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Brierley Hill benefits fraudster jailed
8:00am Friday 13th April 2012 in Local
A BRIERLEY Hill man who fiddled more than £34,000 in disability benefits claiming he struggled to walk and hold a knife and fork when he was playing 18 holes of golf three times a week has been jailed for 26 weeks.
Michael Scott, of Gayfield Avenue, maintained he was in severe pain from his lower spine and hip, he had to crawl on all fours to get upstairs and he could only get down again by sliding on his back.
But the 59-year-old grandfather-of-two, who was also a keen fisherman, managed to reduce his golf handicap from 17 to 14 with his frequent outings to the two courses where he was a member.
The fraudster, in his claim for benefits, claimed he got breathless when out walking, he could not a grip on utensils because of severe cramps in his hands and his condition was "ongoing and worsening."
But Scott, who told goverment officials he could not walk on uneven surfaces, was rumbled when information came to light that he was an active golfer and clearly able to play on a regular basis.
He was a member of clubs in Dudley and West Bromwich and also took part in weekly golf competitions, Gurdeep Garcha, prosecuting, told Wolverhampton Crown Court.
He said Scott's claims over an eight-year period were not fraudulent from the outset but they became dishonest after just six months.
Mr Garcha said Scott, who was also able to attend a speedway meeting which proved he did not need assistance for his "disability", pocketed a total overpayment of £34,104.
He said Scott - who admitted failing to notify the Department of Work and Pensions of a change in his circumstances between August 2002 and November 2010 - spent hundreds of pounds on golfing equipment. He also bought a fishing licence and was able to bend down and clean the family car on a regular basis.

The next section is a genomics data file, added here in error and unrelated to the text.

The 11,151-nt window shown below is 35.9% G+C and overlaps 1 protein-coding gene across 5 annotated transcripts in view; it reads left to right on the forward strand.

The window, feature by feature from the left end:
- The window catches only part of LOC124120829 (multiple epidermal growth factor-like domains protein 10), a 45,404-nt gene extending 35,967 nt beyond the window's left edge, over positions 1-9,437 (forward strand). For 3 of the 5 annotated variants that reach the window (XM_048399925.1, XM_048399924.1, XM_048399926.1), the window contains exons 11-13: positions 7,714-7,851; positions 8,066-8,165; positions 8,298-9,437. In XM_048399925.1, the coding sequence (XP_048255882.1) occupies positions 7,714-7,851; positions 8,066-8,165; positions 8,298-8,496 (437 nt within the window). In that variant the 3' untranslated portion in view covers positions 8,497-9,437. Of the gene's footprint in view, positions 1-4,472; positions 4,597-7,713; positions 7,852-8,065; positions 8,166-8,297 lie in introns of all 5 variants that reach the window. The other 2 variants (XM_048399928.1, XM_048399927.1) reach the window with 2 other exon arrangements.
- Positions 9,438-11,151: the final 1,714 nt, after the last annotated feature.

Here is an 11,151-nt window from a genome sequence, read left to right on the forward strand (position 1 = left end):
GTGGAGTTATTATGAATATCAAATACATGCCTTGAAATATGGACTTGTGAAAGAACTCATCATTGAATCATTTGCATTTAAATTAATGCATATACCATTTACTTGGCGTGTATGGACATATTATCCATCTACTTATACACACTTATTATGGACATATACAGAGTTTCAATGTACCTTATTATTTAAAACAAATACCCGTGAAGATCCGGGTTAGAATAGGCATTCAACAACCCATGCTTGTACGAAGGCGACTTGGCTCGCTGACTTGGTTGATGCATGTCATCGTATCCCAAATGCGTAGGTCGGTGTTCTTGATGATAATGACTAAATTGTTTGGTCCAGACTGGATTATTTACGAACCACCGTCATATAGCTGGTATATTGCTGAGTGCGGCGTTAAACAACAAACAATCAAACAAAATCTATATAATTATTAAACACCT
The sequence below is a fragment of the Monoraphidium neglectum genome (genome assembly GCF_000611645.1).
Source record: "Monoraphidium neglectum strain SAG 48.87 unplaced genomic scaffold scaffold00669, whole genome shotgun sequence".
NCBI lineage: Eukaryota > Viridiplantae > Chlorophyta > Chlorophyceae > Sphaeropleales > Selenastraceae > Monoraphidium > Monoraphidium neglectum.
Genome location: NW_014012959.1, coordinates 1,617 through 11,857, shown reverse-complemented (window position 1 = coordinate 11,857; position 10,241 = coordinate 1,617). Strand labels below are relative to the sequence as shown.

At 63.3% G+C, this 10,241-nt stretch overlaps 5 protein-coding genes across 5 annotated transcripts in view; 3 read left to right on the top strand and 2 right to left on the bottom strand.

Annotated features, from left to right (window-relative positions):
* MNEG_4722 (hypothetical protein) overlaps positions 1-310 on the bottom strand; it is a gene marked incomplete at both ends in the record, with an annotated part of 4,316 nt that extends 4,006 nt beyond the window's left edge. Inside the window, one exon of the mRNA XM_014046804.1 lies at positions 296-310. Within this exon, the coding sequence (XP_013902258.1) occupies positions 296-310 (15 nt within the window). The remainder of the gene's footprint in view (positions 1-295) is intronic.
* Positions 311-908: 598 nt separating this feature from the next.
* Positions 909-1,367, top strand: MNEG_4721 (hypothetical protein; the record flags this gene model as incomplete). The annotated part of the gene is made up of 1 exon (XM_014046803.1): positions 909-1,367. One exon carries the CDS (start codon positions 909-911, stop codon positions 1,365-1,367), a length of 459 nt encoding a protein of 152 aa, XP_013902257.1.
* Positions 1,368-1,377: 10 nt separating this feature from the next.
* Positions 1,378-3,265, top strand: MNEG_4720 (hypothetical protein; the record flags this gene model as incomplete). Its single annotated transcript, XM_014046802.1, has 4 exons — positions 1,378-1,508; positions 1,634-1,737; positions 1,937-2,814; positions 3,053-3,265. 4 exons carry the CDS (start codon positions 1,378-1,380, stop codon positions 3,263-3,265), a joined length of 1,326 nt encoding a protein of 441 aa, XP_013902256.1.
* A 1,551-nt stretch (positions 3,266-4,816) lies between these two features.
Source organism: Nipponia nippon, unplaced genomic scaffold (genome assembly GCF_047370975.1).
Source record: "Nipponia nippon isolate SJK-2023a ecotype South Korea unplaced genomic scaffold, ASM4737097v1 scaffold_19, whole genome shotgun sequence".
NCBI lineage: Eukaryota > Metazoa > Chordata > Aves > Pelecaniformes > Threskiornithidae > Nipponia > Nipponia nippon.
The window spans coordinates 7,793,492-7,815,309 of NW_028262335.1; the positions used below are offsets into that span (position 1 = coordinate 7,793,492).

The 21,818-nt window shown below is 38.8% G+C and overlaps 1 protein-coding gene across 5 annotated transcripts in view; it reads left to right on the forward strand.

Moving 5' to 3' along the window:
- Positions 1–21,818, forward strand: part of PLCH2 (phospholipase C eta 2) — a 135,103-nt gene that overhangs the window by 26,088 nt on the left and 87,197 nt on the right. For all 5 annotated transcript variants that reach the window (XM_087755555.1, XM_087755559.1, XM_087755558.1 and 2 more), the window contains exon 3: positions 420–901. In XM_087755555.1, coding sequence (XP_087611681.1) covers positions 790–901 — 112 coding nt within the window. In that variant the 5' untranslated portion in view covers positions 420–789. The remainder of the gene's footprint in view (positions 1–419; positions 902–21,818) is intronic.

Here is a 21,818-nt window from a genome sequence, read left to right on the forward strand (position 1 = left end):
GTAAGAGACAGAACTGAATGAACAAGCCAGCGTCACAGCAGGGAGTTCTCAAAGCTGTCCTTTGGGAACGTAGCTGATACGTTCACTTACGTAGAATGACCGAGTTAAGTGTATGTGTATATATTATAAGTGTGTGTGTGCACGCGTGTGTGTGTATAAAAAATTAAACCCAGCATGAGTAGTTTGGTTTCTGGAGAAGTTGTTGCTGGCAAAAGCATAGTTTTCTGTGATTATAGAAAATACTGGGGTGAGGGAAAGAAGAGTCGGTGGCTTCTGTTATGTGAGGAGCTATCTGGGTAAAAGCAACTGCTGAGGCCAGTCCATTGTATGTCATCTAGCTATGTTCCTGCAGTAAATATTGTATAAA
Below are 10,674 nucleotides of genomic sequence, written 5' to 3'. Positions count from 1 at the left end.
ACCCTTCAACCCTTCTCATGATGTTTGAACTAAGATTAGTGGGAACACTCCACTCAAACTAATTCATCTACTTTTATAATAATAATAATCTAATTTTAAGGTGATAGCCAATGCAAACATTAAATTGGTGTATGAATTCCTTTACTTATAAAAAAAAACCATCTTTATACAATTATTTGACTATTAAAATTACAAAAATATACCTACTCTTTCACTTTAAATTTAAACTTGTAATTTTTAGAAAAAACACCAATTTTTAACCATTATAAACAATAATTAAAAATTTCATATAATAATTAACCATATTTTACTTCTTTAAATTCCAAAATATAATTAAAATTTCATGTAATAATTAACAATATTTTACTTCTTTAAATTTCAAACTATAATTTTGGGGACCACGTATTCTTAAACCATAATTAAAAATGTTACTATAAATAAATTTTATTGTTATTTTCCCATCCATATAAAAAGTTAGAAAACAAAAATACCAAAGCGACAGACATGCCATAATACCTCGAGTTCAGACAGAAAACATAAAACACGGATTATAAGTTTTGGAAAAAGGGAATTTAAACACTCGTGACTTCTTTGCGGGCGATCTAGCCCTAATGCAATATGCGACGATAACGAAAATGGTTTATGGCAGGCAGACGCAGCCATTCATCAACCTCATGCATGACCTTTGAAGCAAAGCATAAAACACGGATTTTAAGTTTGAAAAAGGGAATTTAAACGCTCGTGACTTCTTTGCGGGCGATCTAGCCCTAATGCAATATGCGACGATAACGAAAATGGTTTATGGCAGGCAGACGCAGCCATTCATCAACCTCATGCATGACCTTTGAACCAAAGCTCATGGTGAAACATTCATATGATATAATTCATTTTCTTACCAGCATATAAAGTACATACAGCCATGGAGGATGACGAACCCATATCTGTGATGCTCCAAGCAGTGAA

Judge Robin Onions told Scott, who wept in the dock, it was determined fraud over a substantial period of time.
He added: "The sentence must act as a punishment for you and as warning to others tempted to commit a similar offence."
There was a price to be paid for the dishonesty, he ruled, as he stressed: "It must be a period of custody."
Danny Smith, defending Scott, said he had been too scared to come off benefits because the loss of the money would have caused serious problems.
He told the court Scott was in arreas with his mortgage and had credit card debts and loans to repay, adding: "He has not been leading a champagne and caviar life.”
He continued: “The reality of what he has done has now hit him. He knows his liberty is far more important than playing golf or having nice things around him."